History of Supreme Allied Commander Europe (SACEUR)

On December 19, 1950, General Dwight Eisenhower became NATO's first Supreme Allied Commander Europe (SACEUR). He subsequently activated the Supreme Headquarters Allied Powers Europe (SHAPE) on April 2, 1951, and began forming his new multinational staff at Roquencourt near Paris, France. 

In addition to being SACEUR, President Harry Truman gave General Eisenhower authority over all U.S. Forces in the theater and told him: "You are hereby assigned operational command, to the extent necessary for the accomplishment of your mission, of the U.S. Army Forces, Europe; U.S. Air Forces, Europe; and the U.S. Naval Forces, Eastern Atlantic and Mediterranean." 

Given Eisenhower's wartime experience, it is not surprising that the three American service headquarters in Europe were soon drawn into a close relationship with SHAPE by providing necessary resources and personnel. Despite his authority from President Truman, General Eisenhower was reluctant to be "dual-hatted" as the commander of all U.S. Forces in Europe. Nonetheless, by mid-May 1952, he informed the Joint Chiefs of Staff (JCS) that SACEUR would assume direct command of the U.S. Forces in Europe and establish a separate staff under a deputy for the conduct of joint U.S. military affairs. Eisenhower observed that:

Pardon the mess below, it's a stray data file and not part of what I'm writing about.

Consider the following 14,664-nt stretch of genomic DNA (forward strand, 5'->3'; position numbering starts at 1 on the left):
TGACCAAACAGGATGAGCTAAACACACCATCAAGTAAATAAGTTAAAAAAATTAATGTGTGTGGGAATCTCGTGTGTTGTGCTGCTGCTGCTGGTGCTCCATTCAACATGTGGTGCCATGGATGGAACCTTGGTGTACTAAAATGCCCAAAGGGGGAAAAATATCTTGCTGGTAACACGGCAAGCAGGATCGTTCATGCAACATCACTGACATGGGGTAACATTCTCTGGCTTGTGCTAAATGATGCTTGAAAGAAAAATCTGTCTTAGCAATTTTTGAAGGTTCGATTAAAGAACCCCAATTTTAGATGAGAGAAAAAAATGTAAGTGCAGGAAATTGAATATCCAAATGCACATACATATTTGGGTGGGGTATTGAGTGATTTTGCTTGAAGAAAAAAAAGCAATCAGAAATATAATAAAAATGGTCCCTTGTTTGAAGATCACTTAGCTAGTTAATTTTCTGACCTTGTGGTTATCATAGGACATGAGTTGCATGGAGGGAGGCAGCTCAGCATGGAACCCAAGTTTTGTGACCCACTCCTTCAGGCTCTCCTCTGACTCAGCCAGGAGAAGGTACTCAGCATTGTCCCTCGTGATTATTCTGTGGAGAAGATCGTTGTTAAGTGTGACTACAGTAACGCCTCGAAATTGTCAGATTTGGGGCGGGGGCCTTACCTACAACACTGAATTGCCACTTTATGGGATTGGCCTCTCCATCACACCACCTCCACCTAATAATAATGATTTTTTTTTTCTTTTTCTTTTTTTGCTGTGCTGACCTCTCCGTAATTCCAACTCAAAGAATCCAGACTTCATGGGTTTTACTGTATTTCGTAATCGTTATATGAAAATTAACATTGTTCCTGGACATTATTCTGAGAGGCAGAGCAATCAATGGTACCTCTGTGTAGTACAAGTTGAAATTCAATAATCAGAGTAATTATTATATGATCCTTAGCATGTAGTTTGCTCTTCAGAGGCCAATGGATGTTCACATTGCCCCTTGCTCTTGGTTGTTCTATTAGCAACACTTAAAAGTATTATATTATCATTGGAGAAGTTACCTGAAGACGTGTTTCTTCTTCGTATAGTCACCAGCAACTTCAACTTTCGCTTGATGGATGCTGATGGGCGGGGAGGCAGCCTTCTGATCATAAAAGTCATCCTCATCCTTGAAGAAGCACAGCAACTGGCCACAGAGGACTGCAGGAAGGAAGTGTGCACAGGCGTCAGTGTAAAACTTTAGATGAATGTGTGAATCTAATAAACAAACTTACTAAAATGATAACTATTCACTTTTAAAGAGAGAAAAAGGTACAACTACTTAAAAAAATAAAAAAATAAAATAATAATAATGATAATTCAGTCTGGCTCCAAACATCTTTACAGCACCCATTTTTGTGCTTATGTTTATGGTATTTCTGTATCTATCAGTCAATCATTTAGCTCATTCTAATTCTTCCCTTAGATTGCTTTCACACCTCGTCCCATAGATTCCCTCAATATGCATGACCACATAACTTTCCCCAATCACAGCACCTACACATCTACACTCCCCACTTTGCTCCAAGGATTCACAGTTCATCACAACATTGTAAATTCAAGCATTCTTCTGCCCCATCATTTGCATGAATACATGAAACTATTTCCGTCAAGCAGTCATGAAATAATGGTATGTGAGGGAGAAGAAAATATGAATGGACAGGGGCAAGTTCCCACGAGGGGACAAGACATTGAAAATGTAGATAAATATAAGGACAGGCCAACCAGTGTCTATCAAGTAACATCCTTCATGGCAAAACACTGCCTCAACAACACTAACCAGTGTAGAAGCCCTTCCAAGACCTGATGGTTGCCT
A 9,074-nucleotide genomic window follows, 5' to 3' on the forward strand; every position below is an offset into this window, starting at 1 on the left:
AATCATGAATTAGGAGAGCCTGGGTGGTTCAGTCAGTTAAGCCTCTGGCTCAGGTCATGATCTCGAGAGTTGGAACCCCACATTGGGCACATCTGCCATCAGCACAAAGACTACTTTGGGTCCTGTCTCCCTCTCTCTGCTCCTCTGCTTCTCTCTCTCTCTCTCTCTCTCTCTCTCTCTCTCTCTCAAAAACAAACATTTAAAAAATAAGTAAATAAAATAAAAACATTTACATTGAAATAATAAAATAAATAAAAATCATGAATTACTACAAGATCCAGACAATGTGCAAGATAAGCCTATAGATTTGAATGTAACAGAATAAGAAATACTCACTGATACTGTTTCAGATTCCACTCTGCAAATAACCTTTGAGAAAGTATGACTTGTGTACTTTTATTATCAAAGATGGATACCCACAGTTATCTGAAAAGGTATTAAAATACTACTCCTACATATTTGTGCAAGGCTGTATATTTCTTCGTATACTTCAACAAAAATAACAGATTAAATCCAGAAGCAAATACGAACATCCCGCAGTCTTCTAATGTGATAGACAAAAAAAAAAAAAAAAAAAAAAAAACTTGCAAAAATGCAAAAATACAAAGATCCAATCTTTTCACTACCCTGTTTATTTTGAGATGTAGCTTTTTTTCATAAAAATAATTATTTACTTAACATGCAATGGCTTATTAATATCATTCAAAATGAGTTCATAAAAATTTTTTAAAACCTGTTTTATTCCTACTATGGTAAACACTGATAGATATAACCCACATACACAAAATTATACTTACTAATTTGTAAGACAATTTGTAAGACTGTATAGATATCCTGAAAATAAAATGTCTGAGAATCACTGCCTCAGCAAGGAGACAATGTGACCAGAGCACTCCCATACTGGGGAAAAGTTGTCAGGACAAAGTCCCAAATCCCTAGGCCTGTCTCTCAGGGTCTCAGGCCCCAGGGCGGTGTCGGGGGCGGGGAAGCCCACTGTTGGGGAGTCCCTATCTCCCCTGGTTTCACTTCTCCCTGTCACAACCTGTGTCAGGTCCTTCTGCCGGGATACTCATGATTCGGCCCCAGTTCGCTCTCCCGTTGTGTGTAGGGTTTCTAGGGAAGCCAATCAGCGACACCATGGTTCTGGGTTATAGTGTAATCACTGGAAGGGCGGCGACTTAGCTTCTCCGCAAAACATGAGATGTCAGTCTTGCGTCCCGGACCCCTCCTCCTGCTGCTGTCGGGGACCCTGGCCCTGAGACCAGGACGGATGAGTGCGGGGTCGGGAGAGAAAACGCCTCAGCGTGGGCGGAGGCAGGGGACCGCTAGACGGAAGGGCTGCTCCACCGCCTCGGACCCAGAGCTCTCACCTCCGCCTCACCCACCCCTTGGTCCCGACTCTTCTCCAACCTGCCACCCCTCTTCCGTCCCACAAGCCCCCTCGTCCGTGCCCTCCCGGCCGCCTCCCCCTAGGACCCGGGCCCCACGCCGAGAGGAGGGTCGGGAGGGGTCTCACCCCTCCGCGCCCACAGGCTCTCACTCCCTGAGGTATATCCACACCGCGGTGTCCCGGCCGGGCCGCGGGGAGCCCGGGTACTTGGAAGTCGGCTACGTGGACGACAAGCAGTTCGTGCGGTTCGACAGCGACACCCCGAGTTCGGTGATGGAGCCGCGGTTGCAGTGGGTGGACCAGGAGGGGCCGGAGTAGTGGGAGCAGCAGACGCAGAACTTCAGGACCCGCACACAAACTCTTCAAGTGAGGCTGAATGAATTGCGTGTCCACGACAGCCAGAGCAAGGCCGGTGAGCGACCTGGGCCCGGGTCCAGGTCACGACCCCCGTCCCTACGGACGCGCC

"A matter of great importance will be the rank, previous experience and ability of the officer who will be selected as my deputy. Since, under my concept, this officer will have a maximum of delegated authority ..., consulting me only on matters of fundamental policy and critical problems, it is essential that he be of four-star rank..." 

On May 23, 1952, the Joint Staff approved General Eisenhower's concept. Five days later, he appointed General Thomas Handy as his deputy and directed him to establish the "new" unified command. Following Eisenhower's return to the United States, General Matthew Ridgway became the next SACEUR on May 30 and subsequently declared his willingness to be dual-hatted as the United States Commander in Chief, Europe (USCINCEUR). Thus the stage was set for the establishment of a true joint command responsible for all U.S. operations and activities in the European theater.

Senior American commanders of the European theater of World War II.